FAQ – 403(b)/457 Costs and Surrender fees

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What is the main difference between a 457 plan and 403(b) plan, and how much can I contribute to both?

457 plans and 403(b) plans are quite similar. However, there are a few important differences.

If you take money out of your 403(b) plan before you reach age 59 1/2 and are still working, or you leave your job but are not yet age 55, you may have to pay an extra 10% penalty on top of the ordinary income taxes that will be due on the distribution.

In addition, 457 plan participants may be able to invest in a wide variety of vehicles, but 403(b) plan participants are limited to annuities and mutual funds.

There is no 10% penalty for early distributions from a 457 plan. However, you generally cannot take in-service distributions unless you have an unforeseen emergency.

The other main difference between 457 plans and 403(b) plans is how they are held. 403(b) contracts are held by you, the employee, either in an annuity or a custodial account if you invest in mutual funds. The assets in a 457 plan are held in a contract by the employer. However, these funds are protected from the district's creditors by law.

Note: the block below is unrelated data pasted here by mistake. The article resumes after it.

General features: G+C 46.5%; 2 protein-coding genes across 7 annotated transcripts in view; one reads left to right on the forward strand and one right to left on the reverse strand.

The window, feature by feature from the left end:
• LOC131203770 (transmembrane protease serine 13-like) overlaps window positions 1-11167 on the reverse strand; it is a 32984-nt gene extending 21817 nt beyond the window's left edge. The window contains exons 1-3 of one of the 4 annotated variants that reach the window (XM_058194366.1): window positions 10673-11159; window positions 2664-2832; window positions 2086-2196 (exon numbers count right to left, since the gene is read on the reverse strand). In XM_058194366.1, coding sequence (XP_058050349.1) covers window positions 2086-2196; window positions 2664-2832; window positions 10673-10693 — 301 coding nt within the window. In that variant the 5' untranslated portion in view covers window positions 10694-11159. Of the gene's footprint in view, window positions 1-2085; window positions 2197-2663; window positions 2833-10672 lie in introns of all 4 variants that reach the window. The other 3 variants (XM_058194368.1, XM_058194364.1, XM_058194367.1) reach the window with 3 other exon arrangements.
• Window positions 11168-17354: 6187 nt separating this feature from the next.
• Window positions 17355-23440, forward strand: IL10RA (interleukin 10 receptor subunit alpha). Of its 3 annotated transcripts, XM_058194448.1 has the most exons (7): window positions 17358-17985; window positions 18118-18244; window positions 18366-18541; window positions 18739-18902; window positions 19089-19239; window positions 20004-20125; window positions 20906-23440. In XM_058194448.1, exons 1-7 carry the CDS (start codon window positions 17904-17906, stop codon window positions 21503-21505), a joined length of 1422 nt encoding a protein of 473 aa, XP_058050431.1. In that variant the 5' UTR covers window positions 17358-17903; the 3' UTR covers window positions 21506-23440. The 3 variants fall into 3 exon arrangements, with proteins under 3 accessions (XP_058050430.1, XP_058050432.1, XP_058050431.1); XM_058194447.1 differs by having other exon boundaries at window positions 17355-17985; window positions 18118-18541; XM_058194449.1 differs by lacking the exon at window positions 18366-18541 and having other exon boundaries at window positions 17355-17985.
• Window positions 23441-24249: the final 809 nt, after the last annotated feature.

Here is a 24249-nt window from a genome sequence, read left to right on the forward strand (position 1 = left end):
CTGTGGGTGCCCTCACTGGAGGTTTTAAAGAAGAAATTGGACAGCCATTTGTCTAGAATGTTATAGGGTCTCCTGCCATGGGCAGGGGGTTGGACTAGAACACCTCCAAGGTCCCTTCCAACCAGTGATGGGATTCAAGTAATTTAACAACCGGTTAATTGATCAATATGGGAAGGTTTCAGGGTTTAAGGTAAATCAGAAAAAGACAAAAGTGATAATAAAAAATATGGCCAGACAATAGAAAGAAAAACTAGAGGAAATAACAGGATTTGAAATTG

If you have a 403(b) and 457 plan, you can make a full contribution up to the limit for each, provided the amount you contribute is less than your total compensation for the year. In 201​5, that is $1​8,​000, or $2​4,000 if you are age 50 or older, for each account, or a total of up to $3​6,000 ($4​8,000 for age 50+).

In addition, eligible employees in 403(b) plans with 15 or more years of full-time service may be able to contribute a catch-up amount up to $3,000 more for five years, or a maximum of $15,000.

Eligible employees in 457 plans may be eligible to defer up to two times the contribution limit in effect for the final three years of service. However, employees cannot participate in the 3-year catch-up and the 457 plan age 50+ catch-up during the same tax year.

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